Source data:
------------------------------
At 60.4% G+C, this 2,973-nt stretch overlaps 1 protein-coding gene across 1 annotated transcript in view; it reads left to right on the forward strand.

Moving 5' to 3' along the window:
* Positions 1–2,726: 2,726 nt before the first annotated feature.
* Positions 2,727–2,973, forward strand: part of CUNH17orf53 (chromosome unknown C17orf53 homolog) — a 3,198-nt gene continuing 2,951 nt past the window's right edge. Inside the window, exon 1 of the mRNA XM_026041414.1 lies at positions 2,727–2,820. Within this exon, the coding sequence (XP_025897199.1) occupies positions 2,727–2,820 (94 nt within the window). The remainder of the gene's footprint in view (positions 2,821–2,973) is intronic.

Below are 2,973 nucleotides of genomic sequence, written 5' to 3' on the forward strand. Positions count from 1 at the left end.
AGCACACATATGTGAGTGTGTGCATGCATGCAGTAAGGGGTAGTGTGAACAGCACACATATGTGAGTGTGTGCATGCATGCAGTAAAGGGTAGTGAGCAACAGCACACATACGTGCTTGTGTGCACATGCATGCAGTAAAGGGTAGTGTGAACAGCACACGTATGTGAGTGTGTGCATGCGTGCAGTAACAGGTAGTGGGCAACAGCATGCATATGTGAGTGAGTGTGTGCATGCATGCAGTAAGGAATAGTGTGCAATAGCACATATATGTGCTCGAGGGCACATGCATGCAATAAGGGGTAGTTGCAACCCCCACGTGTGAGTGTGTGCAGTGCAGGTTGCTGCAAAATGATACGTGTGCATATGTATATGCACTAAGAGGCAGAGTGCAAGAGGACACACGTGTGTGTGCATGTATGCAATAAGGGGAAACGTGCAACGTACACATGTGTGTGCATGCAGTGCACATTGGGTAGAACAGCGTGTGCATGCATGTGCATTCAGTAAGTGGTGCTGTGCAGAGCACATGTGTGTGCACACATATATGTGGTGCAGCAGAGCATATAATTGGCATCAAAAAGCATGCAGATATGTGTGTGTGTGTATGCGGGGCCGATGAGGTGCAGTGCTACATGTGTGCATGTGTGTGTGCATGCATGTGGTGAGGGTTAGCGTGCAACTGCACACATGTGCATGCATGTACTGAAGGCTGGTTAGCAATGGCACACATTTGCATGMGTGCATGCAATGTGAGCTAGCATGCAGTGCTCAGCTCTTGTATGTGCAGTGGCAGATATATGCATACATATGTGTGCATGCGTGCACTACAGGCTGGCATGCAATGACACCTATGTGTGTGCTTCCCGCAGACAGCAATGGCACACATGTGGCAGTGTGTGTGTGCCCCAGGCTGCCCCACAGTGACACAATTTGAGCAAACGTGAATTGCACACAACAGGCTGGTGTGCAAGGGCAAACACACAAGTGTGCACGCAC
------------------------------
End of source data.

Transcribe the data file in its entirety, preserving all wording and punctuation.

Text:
At 60.4% G+C, this 2,973-nt stretch overlaps 1 protein-coding gene across 1 annotated transcript in view; it reads left to right on the forward strand.

Moving 5' to 3' along the window:
* Positions 1–2,726: 2,726 nt before the first annotated feature.
* Positions 2,727–2,973, forward strand: part of CUNH17orf53 (chromosome unknown C17orf53 homolog) — a 3,198-nt gene continuing 2,951 nt past the window's right edge. Inside the window, exon 1 of the mRNA XM_026041414.1 lies at positions 2,727–2,820. Within this exon, the coding sequence (XP_025897199.1) occupies positions 2,727–2,820 (94 nt within the window). The remainder of the gene's footprint in view (positions 2,821–2,973) is intronic.

Below are 2,973 nucleotides of genomic sequence, written 5' to 3' on the forward strand. Positions count from 1 at the left end.
AGCACACATATGTGAGTGTGTGCATGCATGCAGTAAGGGGTAGTGTGAACAGCACACATATGTGAGTGTGTGCATGCATGCAGTAAAGGGTAGTGAGCAACAGCACACATACGTGCTTGTGTGCACATGCATGCAGTAAAGGGTAGTGTGAACAGCACACGTATGTGAGTGTGTGCATGCGTGCAGTAACAGGTAGTGGGCAACAGCATGCATATGTGAGTGAGTGTGTGCATGCATGCAGTAAGGAATAGTGTGCAATAGCACATATATGTGCTCGAGGGCACATGCATGCAATAAGGGGTAGTTGCAACCCCCACGTGTGAGTGTGTGCAGTGCAGGTTGCTGCAAAATGATACGTGTGCATATGTATATGCACTAAGAGGCAGAGTGCAAGAGGACACACGTGTGTGTGCATGTATGCAATAAGGGGAAACGTGCAACGTACACATGTGTGTGCATGCAGTGCACATTGGGTAGAACAGCGTGTGCATGCATGTGCATTCAGTAAGTGGTGCTGTGCAGAGCACATGTGTGTGCACACATATATGTGGTGCAGCAGAGCATATAATTGGCATCAAAAAGCATGCAGATATGTGTGTGTGTGTATGCGGGGCCGATGAGGTGCAGTGCTACATGTGTGCATGTGTGTGTGCATGCATGTGGTGAGGGTTAGCGTGCAACTGCACACATGTGCATGCATGTACTGAAGGCTGGTTAGCAATGGCACACATTTGCATGMGTGCATGCAATGTGAGCTAGCATGCAGTGCTCAGCTCTTGTATGTGCAGTGGCAGATATATGCATACATATGTGTGCATGCGTGCACTACAGGCTGGCATGCAATGACACCTATGTGTGTGCTTCCCGCAGACAGCAATGGCACACATGTGGCAGTGTGTGTGTGCCCCAGGCTGCCCCACAGTGACACAATTTGAGCAAACGTGAATTGCACACAACAGGCTGGTGTGCAAGGGCAAACACACAAGTGTGCACGCAC